About 5 percent to 10 percent of pancreatic cancers are considered hereditary, or related to a specific genetic mutation. Pancreatic cancer is considered to run in a family when two or more first-degree relatives — such as parents, siblings or children — have the condition. This is sometimes referred to as familial pancreatic cancer (FPC). If a person has a first-degree relative with pancreatic cancer, his or her risk is significantly greater than the average person's.

An increased risk also has been associated with a number of genetic syndromes including hereditary breast, ovarian and colon cancer and a serious type of skin cancer called familial atypical multiple mole syndrome (FAMMM).

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Pancreatic cancer often is called a "silent" disease because it typically doesn't cause symptoms early on. The cancer may grow and spread for some time before symptoms develop, which may be so vague that they are initially ignored. For these reasons, pancreatic cancer is hard to detect early. In many cases, the cancer has spread outside the pancreas by the time it is found.

When symptoms appear, their type and severity depend on the location and size of the tumor.

Common symptoms may include:

  • Jaundice — If the tumor blocks the bile duct so bile can't flow into the intestines, jaundice may occur, causing the skin and whites of the eyes to turn yellow, the urine to become dark and the stool to turn clay-colored.
  • Pain — As the cancer grows and spreads, pain often develops in the upper abdomen and the back. The pain may increase after a person eats or lies down.
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It is important to note that pancreatic cancer is not just one disease. There are many types of pancreatic tumors, each with its own unique prognosis and treatment recommendations. Currently, there is no screening exam of proven value for detecting pancreatic cancer in the general population.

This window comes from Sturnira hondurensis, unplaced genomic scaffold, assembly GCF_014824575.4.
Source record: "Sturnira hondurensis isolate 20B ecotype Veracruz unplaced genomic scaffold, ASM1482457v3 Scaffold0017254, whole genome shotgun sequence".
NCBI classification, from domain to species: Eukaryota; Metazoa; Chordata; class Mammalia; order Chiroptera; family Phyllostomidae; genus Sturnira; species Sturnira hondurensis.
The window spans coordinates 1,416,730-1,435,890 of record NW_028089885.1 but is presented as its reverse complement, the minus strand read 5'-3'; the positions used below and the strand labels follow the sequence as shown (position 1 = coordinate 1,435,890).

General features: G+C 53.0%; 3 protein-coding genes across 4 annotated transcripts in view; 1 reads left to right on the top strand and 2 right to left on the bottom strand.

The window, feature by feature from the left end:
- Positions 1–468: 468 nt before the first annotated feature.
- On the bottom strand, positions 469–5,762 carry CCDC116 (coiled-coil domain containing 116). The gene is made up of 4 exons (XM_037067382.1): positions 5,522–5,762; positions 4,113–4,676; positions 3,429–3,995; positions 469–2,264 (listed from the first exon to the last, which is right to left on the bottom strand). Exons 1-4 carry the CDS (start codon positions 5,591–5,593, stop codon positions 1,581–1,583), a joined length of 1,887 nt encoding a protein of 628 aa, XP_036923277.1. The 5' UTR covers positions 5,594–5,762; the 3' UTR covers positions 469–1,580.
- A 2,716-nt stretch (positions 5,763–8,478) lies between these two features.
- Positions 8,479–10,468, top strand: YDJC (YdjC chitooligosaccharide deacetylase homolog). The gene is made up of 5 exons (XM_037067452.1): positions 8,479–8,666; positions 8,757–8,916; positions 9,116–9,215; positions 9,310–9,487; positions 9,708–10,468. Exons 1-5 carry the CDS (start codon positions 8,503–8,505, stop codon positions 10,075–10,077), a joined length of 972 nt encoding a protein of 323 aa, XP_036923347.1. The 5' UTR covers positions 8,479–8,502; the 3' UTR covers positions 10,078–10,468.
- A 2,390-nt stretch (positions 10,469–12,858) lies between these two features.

In making a diagnosis of pancreatic cancer, your doctor may conduct the following tests.

Medical History and Physical Examination

A series of tests may be necessary to make a definite diagnosis. Your doctor will first start by asking about your medical history and any physical complaints or symptoms, specifically recent weight loss, pain and changes in appetite, bowel patterns or skin color. The doctor will then complete a thorough physical exam, which will include palpation and observation of the chest and abdomen.

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There are different treatments available for patients with pancreatic cancer, including surgery, radiation therapy and drug therapy. Your doctor will use the following criteria to develop a treatment plan:

  • Your overall health and well being and preferences regarding treatment
  • Whether or not the cancer can be removed by surgery
  • Whether the cancer has just been diagnosed or has recurred, which means that it has come back

Surgery

About 15 percent to 20 percent of patients with pancreatic cancer are diagnosed early enough that their tumor can be removed surgically. Typically, however, only smaller tumors are surgically removed and even then, cancer often returns.

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Reviewed by health care specialists at UCSF Medical Center.